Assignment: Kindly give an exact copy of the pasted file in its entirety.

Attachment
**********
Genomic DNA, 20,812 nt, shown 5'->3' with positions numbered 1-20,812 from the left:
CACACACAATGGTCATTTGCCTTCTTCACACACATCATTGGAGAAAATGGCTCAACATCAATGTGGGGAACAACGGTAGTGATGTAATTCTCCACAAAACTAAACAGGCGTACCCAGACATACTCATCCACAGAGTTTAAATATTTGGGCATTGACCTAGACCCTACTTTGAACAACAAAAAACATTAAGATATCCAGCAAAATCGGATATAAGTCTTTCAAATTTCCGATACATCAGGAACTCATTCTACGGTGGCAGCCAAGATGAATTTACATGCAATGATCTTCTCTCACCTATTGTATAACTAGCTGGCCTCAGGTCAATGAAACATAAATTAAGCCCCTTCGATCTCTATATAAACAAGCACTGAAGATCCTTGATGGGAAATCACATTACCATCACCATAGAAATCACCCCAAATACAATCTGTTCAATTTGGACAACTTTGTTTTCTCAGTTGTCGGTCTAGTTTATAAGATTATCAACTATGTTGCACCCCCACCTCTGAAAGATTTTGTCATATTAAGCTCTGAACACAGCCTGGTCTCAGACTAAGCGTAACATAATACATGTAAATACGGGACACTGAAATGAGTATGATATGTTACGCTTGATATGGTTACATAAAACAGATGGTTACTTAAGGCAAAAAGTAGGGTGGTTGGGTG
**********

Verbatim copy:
Genomic DNA, 20,812 nt, shown 5'->3' with positions numbered 1-20,812 from the left:
CACACACAATGGTCATTTGCCTTCTTCACACACATCATTGGAGAAAATGGCTCAACATCAATGTGGGGAACAACGGTAGTGATGTAATTCTCCACAAAACTAAACAGGCGTACCCAGACATACTCATCCACAGAGTTTAAATATTTGGGCATTGACCTAGACCCTACTTTGAACAACAAAAAACATTAAGATATCCAGCAAAATCGGATATAAGTCTTTCAAATTTCCGATACATCAGGAACTCATTCTACGGTGGCAGCCAAGATGAATTTACATGCAATGATCTTCTCTCACCTATTGTATAACTAGCTGGCCTCAGGTCAATGAAACATAAATTAAGCCCCTTCGATCTCTATATAAACAAGCACTGAAGATCCTTGATGGGAAATCACATTACCATCACCATAGAAATCACCCCAAATACAATCTGTTCAATTTGGACAACTTTGTTTTCTCAGTTGTCGGTCTAGTTTATAAGATTATCAACTATGTTGCACCCCCACCTCTGAAAGATTTTGTCATATTAAGCTCTGAACACAGCCTGGTCTCAGACTAAGCGTAACATAATACATGTAAATACGGGACACTGAAATGAGTATGATATGTTACGCTTGATATGGTTACATAAAACAGATGGTTACTTAAGGCAAAAAGTAGGGTGGTTGGGTG